Abbreviations

WHO:

World Health Organization

CI:

Confidence interval

aOR:

adjusted Odds Ratio

ENBC:

Essential newborn care

LBW:

low birth weight

NMRs:

Neonatal mortality rates

SDG:

Sustainable development goal

PRISMA:

Preferred Reporting Items for Systematic Reviews and Meta-Analyses

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BBA Conceptualization, quality appraisal, investigation, and conducted the formal data analysis writing-original draft, writing-review, and editing; AMK, MWK and, MAR investigation, quality appraisal, established the search strategy, formal data analysis, writing-review, and editing. All authors read and approved the manuscript for publication.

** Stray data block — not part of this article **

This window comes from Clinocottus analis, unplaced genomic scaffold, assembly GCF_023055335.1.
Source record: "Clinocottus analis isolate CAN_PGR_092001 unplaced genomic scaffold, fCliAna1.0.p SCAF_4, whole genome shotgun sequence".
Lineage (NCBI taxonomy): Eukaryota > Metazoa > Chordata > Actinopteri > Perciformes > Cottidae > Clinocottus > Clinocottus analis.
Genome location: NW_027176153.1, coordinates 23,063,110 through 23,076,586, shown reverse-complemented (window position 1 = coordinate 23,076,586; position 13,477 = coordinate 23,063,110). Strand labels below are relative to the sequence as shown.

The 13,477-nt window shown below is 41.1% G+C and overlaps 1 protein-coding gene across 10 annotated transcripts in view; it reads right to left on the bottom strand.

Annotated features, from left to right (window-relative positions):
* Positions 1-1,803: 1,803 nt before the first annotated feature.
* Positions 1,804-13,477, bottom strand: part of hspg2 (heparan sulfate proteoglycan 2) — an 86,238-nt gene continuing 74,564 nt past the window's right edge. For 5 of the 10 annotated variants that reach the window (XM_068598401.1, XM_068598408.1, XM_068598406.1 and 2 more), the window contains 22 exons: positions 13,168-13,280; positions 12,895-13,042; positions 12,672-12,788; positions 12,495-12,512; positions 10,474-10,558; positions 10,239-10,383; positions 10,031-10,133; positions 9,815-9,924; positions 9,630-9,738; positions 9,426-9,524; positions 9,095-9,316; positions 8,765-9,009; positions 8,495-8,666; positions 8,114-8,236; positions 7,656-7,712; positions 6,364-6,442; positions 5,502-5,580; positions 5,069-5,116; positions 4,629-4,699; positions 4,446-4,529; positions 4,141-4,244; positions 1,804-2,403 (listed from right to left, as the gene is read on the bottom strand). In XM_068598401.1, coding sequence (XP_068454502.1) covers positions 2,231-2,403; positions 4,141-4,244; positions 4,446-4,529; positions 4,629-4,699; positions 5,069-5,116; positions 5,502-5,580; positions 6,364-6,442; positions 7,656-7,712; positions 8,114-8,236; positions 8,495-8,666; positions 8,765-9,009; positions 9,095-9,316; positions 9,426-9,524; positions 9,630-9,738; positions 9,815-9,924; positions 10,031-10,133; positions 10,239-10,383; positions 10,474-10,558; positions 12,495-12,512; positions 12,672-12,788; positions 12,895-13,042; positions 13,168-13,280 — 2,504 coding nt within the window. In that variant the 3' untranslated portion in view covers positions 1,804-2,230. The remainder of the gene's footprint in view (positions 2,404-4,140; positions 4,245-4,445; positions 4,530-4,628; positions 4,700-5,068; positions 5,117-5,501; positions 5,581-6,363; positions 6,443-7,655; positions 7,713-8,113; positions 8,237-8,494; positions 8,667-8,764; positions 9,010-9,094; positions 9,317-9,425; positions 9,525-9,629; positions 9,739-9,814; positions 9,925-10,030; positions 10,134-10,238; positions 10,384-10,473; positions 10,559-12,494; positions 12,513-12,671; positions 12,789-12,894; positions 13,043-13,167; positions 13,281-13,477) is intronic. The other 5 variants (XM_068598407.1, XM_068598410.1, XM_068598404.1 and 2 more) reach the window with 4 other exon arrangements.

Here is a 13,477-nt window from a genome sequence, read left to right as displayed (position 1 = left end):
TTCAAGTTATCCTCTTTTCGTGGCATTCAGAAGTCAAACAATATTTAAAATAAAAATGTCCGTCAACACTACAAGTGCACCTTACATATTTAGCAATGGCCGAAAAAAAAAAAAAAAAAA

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Correspondence to Biruk Beletew.

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Beletew, B., Mengesha, A., Wudu, M. et al. Prevalence of neonatal hypothermia and its associated factors in East Africa: a systematic review and meta-analysis. BMC Pediatr 20, 148 (2020). https://doi.org/10.1186/s12887-020-02024-w

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Keywords

  • Neonates
  • Hypothermia
  • Determinants
  • Eastern Africa
  • Meta-analysis